Cydney Baron

The period between Christmas and New Years is one of self-reflection.

Why did I eat so many Christmas cookies? Where are we going to put all of this new stuff? When are my in-laws going to leave?

What am I going to do differently in 2020? What do I want to stay the same?

Recently this piece of wisdom was shared with me: "That which is observed, changes."

Local government is important. Local elections are important. And paying attention to both makes all the difference.

We've seen it in action, elected officials move differently when they know they're being watched. Solutions are found swiftly and promises are kept more often.

Big things happen when leaders are held accountable for what they say and how they act.

That said, by not being involved — even through simple observation—we give elected officials the pass to govern on our behalf based on assumption, not reality.

If we're not present, the assumption is that we do not care. If we do not show them an issue is important, they will assume it isn't.

City and county officials are tasked with voting in the best interest of those they are elected to serve. It's only through involvement that those leaders know what their constituents need and value.

So, in 2020 let's all resolve to get involved.

Attend a meeting

City council, or board of trustees, and school boards for each town meet on a fixed schedule and most allow a period of time for public comment.

Claremore City Council meets on the first and third Monday of each month, at 6 p.m., in the city hall chambers at 104 S. Muskogee.

The Rogers County Board of County Commissioners meets every Monday at 9 a.m. in the commissioner's meeting room on the first floor of the Rogers County Courthouse.

In the case of the council meeting, those who plan on speaking to the council will be asked to sign up before the meeting starts. You'll be allowed to speak for typically two or three minutes, depending on the town, and the council is not at liberty to comment on your statements.

The procedure varies slightly from one town's council to the next, but a call to city hall will quickly outline the procedure.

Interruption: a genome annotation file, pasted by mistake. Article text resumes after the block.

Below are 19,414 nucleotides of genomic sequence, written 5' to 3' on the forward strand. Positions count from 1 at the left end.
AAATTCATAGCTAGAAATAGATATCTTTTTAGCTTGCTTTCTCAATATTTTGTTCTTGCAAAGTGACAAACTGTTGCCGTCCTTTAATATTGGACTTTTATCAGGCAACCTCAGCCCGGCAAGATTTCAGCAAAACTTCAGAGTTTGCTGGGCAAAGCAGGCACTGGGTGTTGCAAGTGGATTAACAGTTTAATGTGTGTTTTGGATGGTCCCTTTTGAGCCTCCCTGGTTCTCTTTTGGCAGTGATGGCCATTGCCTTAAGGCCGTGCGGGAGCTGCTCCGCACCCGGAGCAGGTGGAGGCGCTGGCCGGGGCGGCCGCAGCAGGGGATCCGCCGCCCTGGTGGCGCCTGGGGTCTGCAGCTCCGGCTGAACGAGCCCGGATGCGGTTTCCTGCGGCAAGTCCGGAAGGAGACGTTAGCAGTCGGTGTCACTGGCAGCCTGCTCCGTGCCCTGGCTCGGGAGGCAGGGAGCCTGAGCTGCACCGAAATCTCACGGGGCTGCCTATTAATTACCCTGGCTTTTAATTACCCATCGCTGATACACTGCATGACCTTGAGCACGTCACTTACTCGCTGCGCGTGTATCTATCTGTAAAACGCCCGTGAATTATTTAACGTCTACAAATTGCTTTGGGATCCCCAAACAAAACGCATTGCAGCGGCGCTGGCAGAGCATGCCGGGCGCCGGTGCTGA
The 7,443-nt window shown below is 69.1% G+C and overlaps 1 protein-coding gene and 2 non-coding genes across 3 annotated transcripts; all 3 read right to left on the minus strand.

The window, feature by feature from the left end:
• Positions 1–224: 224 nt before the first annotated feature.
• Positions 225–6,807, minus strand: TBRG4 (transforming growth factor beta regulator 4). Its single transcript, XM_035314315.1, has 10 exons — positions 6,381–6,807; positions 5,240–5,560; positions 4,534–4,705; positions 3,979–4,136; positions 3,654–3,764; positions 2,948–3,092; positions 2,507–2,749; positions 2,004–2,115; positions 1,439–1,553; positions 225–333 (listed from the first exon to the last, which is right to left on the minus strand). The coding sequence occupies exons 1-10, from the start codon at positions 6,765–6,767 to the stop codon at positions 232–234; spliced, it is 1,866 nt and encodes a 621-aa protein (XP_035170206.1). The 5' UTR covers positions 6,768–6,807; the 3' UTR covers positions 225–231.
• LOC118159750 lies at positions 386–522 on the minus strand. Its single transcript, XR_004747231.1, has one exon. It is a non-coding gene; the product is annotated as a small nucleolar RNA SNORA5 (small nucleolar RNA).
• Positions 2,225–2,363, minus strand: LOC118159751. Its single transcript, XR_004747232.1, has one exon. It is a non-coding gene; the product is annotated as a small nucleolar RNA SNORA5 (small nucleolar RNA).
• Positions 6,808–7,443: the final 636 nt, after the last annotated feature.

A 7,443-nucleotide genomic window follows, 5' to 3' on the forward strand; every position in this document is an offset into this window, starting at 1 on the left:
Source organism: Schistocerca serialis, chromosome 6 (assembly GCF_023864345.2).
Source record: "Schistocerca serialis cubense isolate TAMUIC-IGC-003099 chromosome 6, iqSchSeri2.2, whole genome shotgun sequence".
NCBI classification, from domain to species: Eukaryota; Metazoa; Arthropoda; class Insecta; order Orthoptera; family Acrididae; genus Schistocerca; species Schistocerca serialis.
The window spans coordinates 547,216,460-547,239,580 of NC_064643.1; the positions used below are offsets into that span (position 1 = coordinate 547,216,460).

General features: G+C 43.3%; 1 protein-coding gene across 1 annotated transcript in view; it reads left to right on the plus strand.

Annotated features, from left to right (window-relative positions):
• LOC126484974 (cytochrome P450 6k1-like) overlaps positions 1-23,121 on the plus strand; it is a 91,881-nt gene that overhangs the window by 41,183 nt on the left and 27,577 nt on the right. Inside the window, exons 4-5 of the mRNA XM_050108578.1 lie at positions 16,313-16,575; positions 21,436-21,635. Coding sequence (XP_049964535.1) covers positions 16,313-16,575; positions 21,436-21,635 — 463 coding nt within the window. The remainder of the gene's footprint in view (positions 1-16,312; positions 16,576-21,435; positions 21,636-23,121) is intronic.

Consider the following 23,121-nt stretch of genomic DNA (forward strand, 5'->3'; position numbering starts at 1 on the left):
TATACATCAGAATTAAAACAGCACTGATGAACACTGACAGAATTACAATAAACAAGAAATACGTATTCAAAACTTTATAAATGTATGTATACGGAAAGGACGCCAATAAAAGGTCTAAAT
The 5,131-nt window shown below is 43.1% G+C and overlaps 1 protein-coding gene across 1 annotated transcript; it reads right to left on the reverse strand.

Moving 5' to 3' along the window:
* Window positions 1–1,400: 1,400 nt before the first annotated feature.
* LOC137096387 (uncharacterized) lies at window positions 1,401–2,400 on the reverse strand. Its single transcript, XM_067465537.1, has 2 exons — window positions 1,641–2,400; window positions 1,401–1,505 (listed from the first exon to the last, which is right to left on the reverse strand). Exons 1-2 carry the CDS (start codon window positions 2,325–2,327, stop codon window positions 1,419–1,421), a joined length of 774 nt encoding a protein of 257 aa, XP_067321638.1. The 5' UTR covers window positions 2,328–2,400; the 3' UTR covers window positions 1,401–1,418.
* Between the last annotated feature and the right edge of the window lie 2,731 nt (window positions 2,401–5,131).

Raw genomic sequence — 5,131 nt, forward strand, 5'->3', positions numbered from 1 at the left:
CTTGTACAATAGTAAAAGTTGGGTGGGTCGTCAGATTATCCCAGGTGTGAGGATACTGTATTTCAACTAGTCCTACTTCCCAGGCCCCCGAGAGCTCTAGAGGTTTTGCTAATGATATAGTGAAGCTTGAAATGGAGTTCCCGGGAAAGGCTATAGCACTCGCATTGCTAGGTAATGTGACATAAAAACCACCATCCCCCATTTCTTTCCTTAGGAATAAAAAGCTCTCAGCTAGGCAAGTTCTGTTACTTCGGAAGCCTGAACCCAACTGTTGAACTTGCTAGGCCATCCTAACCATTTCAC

Each entity is required to publish the agenda, which outlines the items to be discussed, in advance. These agendas are typically found on the entity's website, and are posted outside the courthouse/city hall.

If you have trouble tracking down the info you need to attend your town's meetings, let us know and we're happy to help.

Write a Letter to the Editor

We want to know which issues are important to our readers. We want to get your questions answered and hear about your experiences.

A letter to the editor is one of the best ways to make that happen.

Whether it's your take on an ongoing local problem, your thoughts on an upcoming election, or a noteworthy interaction—share it with us, and your neighbors.

Letters attacking a citizen or business by name, and those with hate speech, will not be published but all else are welcome.

Here's how to get a letter published:

All letters must be signed by the author and include a telephone number and town of residence for verification. Only the author's name will be published.

To submit a letter, bring them to the Progress office at 315 W. Will Rogers Blvd. between 8 a.m. and 5 p.m., or email them to editor@claremoreprogress.com

Contact your leaders

The first step in reaching out to your elected leaders, is knowing who they are.

Towns are typically divided into wards, or sections, with a council member elected to represent each one. Each town’s governing body is a little different but one thing that remains the same is that there is someone on the governing body that represents you specifically. If you live in Claremore, a ward map can be found on the city website, along with the council member elected from each ward.

No matter the avenue, government works best when community are involved and holding those in power accountable.

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